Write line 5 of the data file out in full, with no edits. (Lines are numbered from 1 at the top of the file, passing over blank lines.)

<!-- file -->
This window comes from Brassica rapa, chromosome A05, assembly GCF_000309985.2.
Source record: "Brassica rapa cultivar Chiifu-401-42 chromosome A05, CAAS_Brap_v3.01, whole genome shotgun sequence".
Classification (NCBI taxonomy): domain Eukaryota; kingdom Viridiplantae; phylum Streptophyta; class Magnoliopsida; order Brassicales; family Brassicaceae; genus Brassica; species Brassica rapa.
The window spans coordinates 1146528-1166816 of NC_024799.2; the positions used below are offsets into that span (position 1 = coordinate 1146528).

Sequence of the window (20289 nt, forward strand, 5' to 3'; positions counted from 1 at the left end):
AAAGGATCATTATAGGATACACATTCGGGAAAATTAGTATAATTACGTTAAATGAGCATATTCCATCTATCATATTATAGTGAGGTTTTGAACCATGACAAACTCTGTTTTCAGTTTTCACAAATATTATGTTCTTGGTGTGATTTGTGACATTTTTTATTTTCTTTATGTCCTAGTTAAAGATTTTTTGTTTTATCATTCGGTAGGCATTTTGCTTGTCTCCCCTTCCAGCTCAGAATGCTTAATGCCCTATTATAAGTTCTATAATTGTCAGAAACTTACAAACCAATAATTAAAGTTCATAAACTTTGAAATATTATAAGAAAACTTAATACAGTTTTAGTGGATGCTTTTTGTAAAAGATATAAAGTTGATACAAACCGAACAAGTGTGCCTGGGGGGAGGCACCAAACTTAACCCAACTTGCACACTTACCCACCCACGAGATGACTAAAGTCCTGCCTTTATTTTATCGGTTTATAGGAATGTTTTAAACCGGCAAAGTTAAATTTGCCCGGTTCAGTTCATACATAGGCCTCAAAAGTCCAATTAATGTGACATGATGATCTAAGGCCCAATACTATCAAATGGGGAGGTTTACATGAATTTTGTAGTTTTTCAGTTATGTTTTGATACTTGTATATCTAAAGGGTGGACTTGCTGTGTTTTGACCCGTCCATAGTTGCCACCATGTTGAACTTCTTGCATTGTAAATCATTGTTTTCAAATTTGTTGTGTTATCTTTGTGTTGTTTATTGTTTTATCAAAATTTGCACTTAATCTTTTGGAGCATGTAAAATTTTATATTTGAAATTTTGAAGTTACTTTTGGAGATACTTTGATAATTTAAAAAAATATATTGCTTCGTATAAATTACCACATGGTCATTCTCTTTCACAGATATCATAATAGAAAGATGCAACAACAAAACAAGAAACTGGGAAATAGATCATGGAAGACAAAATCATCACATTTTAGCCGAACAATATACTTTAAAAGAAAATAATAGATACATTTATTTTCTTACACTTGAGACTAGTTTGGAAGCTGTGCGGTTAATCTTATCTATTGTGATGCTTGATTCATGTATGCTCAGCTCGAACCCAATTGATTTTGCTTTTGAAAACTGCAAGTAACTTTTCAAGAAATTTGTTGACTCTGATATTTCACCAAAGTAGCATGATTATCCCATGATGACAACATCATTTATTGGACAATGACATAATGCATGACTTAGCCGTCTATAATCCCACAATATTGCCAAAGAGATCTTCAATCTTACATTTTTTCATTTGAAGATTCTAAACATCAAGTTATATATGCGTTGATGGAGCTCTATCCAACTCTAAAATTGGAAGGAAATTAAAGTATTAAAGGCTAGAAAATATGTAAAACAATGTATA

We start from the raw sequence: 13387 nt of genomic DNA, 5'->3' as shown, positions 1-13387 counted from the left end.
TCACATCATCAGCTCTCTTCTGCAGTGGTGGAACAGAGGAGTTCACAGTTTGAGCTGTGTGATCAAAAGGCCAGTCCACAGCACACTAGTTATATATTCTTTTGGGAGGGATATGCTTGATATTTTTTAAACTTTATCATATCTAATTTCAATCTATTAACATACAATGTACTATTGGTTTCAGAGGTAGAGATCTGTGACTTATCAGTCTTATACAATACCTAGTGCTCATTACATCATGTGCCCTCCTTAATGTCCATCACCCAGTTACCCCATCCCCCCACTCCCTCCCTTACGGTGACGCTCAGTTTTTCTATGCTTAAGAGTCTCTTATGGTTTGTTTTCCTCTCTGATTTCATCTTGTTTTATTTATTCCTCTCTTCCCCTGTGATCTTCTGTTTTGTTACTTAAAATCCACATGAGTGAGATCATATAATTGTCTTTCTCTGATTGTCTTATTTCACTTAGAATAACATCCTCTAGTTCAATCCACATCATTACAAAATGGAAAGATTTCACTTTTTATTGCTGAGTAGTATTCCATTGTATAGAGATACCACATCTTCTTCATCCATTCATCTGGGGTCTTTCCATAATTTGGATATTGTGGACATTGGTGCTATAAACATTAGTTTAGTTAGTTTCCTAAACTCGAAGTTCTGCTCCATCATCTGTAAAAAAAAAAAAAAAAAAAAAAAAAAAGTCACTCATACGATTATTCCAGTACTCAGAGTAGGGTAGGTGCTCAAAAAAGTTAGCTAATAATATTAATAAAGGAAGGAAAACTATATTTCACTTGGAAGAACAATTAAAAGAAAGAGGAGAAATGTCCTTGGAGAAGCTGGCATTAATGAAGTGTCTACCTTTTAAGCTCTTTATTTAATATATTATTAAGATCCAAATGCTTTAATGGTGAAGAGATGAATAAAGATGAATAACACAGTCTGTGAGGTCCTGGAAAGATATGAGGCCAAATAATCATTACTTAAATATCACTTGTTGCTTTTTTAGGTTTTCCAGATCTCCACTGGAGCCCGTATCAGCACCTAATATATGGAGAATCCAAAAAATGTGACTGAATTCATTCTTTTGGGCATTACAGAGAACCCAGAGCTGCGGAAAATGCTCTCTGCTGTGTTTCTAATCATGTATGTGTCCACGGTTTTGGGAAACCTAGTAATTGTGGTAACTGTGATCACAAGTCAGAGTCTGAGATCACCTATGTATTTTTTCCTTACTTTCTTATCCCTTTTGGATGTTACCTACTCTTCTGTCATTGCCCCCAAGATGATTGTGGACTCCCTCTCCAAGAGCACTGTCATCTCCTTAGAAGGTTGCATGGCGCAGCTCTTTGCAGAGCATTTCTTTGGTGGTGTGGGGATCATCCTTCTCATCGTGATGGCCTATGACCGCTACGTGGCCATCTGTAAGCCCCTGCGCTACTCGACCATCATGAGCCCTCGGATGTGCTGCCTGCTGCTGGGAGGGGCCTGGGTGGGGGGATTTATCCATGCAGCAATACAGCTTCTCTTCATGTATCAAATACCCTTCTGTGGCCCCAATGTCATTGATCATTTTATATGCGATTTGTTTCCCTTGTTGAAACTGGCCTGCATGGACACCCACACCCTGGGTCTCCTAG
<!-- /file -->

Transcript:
Sequence of the window (20289 nt, forward strand, 5' to 3'; positions counted from 1 at the left end):